Australian Officials Accidentally Reveal Google As Responsible For Anti-eBay Filing

from the jockeying-for-position dept

Last month, we wrote about plans by eBay in Australia to ban all non-PayPal payment solutions from the auction site. This has set off quite a firestorm, especially from folks who don't particularly like PayPal. Australian regulators are looking into the matter, and have asked for comments from anyone interested, some of which it's posting online. Most of the comments come with the name of the individual and/or company who sent it in -- but a few were posted anonymously, at the submitter's request. However, it appears that regulators didn't do a very good job scouring for metadata, as someone who looked more closely at the PDF file discovered that it clearly says "Submission by Google re eBay" in the metadata (found via Slashdot).

While this has some wondering if "tensions" are escalating between the two companies, I think it's safe to say that tensions were already quite high between the two companies concerning their competing payment solutions. After all, when Google first launched Google Checkout, eBay quickly banned it from use on the site, claiming (with a straight face) that Google wasn't trustworthy enough, since it didn't have a track record of payment solutions. Then, you may recall a year ago, that Google (childishly) planned a "protest" outside of eBay's own user conference, which resulted in eBay removing all ads from Google for a little while. Considering that eBay is Google's largest advertiser, this was no small move. So, somehow, I doubt the fact that Google filed a comment against banning other payment systems in Australia is going to be seen by either party as an "escalation" of the tension between the two companies.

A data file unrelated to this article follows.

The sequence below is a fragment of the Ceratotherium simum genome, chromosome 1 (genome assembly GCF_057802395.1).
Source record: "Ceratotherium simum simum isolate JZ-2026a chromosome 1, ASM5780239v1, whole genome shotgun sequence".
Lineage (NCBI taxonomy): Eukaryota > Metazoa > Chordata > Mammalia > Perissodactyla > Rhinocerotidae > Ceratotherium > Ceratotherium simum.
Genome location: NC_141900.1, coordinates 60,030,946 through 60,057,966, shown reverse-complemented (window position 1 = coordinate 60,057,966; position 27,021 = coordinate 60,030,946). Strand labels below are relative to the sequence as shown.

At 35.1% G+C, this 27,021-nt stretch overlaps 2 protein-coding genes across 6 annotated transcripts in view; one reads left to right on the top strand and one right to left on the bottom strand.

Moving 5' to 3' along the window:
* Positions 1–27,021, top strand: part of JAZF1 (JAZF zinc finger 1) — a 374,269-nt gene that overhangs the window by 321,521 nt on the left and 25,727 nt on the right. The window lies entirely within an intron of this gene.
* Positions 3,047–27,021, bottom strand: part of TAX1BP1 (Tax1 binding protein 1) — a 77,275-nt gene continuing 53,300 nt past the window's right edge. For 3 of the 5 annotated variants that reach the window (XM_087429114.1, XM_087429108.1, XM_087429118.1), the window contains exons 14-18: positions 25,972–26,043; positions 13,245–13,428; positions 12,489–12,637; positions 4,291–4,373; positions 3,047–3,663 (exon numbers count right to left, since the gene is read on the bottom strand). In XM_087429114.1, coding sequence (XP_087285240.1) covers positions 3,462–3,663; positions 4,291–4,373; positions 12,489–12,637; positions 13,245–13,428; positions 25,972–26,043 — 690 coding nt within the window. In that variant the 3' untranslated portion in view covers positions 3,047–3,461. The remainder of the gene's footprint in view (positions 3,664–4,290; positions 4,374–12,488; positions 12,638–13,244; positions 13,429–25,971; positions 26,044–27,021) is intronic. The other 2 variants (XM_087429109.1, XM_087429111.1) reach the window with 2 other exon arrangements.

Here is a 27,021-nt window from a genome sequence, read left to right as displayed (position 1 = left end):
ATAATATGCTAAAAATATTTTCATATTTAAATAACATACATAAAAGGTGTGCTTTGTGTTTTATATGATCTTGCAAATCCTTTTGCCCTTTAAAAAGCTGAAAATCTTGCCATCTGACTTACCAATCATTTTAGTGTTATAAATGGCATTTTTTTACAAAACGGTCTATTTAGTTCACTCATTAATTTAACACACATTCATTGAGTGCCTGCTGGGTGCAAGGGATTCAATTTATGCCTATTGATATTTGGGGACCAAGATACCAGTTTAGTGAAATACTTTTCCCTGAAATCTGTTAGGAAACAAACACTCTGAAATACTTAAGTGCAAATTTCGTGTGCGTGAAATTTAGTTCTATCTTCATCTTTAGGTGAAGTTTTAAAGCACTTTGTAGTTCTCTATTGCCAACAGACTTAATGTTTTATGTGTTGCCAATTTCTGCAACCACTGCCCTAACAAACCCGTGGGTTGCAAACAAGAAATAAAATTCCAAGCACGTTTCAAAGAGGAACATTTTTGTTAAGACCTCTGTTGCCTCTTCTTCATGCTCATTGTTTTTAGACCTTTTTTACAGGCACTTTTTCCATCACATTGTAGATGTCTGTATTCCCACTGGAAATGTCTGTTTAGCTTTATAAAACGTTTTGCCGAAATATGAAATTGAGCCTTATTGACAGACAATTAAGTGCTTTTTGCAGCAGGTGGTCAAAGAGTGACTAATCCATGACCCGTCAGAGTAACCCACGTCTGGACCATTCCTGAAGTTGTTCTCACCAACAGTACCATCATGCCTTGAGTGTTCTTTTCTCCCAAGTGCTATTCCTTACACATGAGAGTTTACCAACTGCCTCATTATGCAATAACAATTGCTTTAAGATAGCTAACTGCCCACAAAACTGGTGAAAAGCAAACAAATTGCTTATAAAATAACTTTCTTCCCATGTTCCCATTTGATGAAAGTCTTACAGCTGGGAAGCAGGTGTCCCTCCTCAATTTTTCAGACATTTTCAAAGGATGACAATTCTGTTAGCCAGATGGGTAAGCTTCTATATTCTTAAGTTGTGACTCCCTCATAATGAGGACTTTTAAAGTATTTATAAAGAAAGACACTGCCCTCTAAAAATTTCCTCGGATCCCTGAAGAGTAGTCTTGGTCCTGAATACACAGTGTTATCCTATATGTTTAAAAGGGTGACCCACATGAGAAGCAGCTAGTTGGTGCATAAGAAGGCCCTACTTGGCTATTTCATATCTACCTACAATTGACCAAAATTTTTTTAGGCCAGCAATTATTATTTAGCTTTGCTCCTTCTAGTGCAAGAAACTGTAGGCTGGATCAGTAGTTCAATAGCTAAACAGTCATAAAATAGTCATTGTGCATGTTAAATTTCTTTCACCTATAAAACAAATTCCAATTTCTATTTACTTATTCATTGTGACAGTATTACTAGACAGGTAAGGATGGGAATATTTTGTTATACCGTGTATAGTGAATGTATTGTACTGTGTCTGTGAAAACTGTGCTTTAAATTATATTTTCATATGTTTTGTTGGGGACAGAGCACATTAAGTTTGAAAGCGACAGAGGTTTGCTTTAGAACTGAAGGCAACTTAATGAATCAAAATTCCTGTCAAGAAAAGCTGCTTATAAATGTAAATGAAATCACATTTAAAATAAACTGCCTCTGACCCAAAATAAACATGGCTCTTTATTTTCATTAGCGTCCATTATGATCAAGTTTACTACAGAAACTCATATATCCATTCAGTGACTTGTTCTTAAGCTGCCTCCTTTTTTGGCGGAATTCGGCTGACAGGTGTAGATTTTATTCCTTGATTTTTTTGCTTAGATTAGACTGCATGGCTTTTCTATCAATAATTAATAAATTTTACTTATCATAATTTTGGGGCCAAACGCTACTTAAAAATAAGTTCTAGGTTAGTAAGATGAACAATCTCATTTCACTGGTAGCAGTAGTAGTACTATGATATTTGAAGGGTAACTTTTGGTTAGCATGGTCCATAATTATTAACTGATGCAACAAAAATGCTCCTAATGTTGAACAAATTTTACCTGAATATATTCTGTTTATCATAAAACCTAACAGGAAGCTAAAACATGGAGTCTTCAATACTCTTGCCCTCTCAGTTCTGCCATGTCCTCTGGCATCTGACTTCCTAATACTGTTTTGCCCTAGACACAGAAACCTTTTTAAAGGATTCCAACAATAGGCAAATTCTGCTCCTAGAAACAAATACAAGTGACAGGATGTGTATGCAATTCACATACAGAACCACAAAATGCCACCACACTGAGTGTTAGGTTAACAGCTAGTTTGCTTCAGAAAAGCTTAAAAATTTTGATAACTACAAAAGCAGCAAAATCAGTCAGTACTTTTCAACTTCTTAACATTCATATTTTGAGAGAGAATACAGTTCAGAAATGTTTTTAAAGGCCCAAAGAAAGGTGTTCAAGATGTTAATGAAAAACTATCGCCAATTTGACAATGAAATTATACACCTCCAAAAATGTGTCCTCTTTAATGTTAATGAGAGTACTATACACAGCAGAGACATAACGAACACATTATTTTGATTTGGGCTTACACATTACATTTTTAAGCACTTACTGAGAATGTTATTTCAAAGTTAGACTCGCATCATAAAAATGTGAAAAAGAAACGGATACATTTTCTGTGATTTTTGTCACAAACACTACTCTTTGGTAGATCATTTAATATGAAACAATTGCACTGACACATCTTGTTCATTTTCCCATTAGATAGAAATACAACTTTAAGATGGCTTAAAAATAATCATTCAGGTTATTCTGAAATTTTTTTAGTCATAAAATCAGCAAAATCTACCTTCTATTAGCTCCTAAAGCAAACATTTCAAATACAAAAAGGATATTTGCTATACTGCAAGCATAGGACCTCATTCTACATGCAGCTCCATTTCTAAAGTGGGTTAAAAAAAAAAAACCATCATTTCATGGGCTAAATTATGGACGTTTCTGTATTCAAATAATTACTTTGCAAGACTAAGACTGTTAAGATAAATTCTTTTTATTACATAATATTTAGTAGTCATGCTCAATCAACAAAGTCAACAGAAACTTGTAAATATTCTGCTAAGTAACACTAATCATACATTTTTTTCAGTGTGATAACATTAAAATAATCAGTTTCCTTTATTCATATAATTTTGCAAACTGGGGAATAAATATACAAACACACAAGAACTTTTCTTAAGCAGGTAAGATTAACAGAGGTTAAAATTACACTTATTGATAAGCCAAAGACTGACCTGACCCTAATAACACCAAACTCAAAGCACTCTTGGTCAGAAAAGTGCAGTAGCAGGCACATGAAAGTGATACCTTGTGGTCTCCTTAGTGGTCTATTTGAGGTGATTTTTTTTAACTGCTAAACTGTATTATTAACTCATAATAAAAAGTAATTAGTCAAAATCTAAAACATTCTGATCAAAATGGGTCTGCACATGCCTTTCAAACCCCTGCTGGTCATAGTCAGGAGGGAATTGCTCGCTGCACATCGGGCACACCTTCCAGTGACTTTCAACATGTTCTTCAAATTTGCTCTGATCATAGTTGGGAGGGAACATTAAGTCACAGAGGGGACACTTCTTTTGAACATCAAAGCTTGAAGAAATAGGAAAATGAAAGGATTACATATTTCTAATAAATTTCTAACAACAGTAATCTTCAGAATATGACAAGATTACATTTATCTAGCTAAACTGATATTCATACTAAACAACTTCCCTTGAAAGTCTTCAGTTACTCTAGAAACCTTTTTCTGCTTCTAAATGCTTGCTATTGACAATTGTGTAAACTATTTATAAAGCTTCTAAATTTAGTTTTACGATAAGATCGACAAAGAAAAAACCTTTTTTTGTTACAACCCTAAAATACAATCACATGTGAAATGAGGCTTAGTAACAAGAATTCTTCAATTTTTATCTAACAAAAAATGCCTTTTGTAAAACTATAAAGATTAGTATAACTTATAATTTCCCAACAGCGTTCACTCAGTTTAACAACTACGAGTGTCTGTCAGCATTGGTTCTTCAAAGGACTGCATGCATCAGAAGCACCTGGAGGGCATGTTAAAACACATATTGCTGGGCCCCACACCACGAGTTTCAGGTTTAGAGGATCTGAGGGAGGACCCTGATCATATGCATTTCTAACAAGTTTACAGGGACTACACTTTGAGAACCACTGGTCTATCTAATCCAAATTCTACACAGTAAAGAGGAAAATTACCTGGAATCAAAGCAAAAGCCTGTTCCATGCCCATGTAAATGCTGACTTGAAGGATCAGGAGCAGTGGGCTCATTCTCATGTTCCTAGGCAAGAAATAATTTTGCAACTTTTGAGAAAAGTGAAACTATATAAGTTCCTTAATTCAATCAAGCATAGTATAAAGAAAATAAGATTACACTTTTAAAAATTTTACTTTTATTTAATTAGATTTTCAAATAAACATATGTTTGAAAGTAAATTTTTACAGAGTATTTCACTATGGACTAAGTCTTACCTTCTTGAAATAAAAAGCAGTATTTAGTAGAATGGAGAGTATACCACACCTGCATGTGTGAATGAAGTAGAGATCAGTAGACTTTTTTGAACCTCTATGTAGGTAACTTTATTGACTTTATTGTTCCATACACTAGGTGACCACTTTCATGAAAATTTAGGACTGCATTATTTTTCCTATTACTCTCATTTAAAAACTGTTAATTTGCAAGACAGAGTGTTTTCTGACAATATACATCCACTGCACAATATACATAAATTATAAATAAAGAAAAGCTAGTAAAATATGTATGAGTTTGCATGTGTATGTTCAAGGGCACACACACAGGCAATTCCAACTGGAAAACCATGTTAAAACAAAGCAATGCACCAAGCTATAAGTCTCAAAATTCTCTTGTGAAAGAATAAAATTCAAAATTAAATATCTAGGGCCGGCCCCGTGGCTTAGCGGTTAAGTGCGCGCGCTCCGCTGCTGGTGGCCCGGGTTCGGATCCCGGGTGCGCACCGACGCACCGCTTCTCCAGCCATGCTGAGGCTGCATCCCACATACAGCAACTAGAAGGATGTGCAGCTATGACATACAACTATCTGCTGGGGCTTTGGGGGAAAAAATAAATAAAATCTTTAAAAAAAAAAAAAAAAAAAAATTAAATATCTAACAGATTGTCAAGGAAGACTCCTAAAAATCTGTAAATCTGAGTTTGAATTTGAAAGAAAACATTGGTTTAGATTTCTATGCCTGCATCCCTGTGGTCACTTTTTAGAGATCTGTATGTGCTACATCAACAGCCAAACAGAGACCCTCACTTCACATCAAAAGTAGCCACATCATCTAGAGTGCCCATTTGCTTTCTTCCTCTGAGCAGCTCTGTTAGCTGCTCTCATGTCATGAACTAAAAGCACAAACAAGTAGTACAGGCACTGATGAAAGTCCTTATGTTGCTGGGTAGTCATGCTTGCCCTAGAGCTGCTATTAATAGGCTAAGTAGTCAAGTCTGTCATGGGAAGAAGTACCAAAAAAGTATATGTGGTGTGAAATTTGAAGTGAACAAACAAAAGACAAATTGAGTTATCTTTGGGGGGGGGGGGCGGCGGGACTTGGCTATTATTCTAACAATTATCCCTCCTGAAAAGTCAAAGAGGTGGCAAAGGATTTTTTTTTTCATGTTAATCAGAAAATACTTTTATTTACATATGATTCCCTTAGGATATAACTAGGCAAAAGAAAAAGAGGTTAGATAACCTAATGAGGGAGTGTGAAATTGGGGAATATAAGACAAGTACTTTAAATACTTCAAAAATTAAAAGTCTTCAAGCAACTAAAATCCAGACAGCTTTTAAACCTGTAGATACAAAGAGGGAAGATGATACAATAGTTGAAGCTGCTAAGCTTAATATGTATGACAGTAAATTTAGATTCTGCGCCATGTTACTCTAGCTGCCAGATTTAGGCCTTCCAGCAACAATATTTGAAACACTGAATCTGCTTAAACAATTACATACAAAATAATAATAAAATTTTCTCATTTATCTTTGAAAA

Filed Under: anonymity, australia, google checkout, metadata, paypal
Companies: ebay, google


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  1. identicon
    Me, 4 Jun 2008 @ 11:24pm

    PayPal is VERY Shady

    The Security Now Podcast recently did a spot where PayPal routes you through DoubleClick for almost every action you take on their site. This in effect sets up a first person relationship with Double Click allowing them to put tracking cookies in your browser regardless of how you have your 3'rd party cookie settings set. In other words, Paypal intentionally took steps to bypass the wishes of consumers requesting not to be tracked by turning off 3'rd party cookies. This coming from a site with so much financial information on their users. It's scary...and they need some competition to put them back in their place.

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